MADRID — After years of marked box-office growth, Central American box office dipped 5.6% in 2018, from $144.34 million in 2017, to $136.3 million last year – which is nonetheless almost 50% higher than the regional box office recorded in 2012, according to comScore figures.
Honduras bucked the trend, with 8.5% growth, whereas the biggest drop was recorded in one of the smallest markets – Nicaragua – with a 34.5% fall.
Notwithstanding the dip in admissions, 56 new screens in 14 theaters opened in 2018, headed by Guatemala which bowed 25 new screens at six sites, followed by Costa Rica with 13 new screens, Panama with seven, Honduras with six and El Salvador with one.
Having emerged from decades of instability and war, Central America has prospered in recent years with low inflation rates, rising prosperity, and an increasingly stable middle class, which has fueled cinema-going habits. Nonetheless, box office revenues plateaued in 2017 and the dip in admissions in 2018 places a question mark for the future.
According to Luis Vargas, comScore’s managing director for Latin America, U.S. blockbusters continue to dominate the region’s box office.
The top three titles were “Avengers Infinity War,” followed by “The Incredibles 2” and “Jurassic World: Fallen Kingdom.”
Imax films recorded 2.39% growth in admissions but box office edged up just 0.23%, according to comScore.
Costa Rica had the highest number of local films released – with nine titles.
The biggest local hit in Costa Rica was Daniel Moreno’s comedy about a country bumpkin who travels to Europe to find a cure for his grandmother – “Maikol Yordan 2: The Distant Cure” – the sequel to 2014 hit “Maikol Yordan: Traveling Lost” – which clocked up 770,000 admissions. Lensed in Europe, Egypt and Costa Rica, the sequel received mixed critical reviews, but recorded over 200,000 admissions.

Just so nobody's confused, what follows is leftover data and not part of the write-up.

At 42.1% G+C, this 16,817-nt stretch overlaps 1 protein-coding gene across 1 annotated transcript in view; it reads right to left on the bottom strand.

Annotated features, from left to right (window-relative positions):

The second biggest local hit in Costa Rica was Sergio Pucci’s “Guilas” which weaves together seven short films featuring children in seven different provinces.
Jose Mario Salas Boza’s romcom “An Essential Gift” – whose story jumps between 1985 and 2025 – was the third most popular Costa Rican film.
In Honduras, the biggest local hit was Wilfredo Leiva’s thriller, “Mala Nova The Treasure Of The Cursed Mountain,” followed by Ruben Darío Robelo’s Christian drama, “A Light on the Way” and Josá Maradiaga’s romance, “In Love for the Second Time.”
Panama was immersed in soccer fever in 2018 due to the country’s participation in the World Cup in Russia.
Local helmer Arturo Montenegro followed up on his previous hit, “Grace and Splendor,” with the $1 million Panamanian-Russian co-production, “Frozen in Russia”, shot in Panama City, Moscow and Saint Petersburg.
That step up in scale paid off. It ranks as Panama’s most popular film ever, with over 160,000 admissions, having premiered on May 31 just before the start of the World Cup tournament.
The film was also released in Costa Rica, Guatemala and El Salvador, and the Dominican Republic.
The second most popular Panamanian film was also soccer-themed: Christian Escobar’s documentary about the passions released when Panama qualified for the World Cup finals: “Minute 87 – Panama in the World Cup”,
Panama’s third biggest movie at cinemas prove to be Juan Carlos García de Paredes’ comedy “Sin Pepitas en la Lengua,” a remake of the 2016 top-grossing Chilean comedy, “No Filter” by Nicolás López, which has spawned over 10 remakes worldwide and the sale of U.S. remake rights to Eva Longoria and Charles D King.
Panamanian helmer Abner Benaim’s music documentary, “Ruben Blades Is Not My Name” was the fourth biggest local hit.
Riding on the international fame of Ruben Blades – Panamanian musician, actor and political activist – the documentary was also released in Panama, Costa Rica, Colombia, Ecuador, Mexico, Peru, Dominican Republic, Argentina, Chile and is now streaming on HBO US and Latam and will soon be available on iTunes.
“Blades,” is a co-production between Benaim’s Apertura Films, Gema Juarez Allen’s Gema Films of Argentina and Ciudad Lunar, Colombia, and had its world premiere at SKSW, followed by multiple festival screenings and nomination as Panama’s foreign film entry to the Academy Awards.
It was recently nominated for the Platino Awards, Ibero-America’s annual film awards – a first for a Panamanian pic.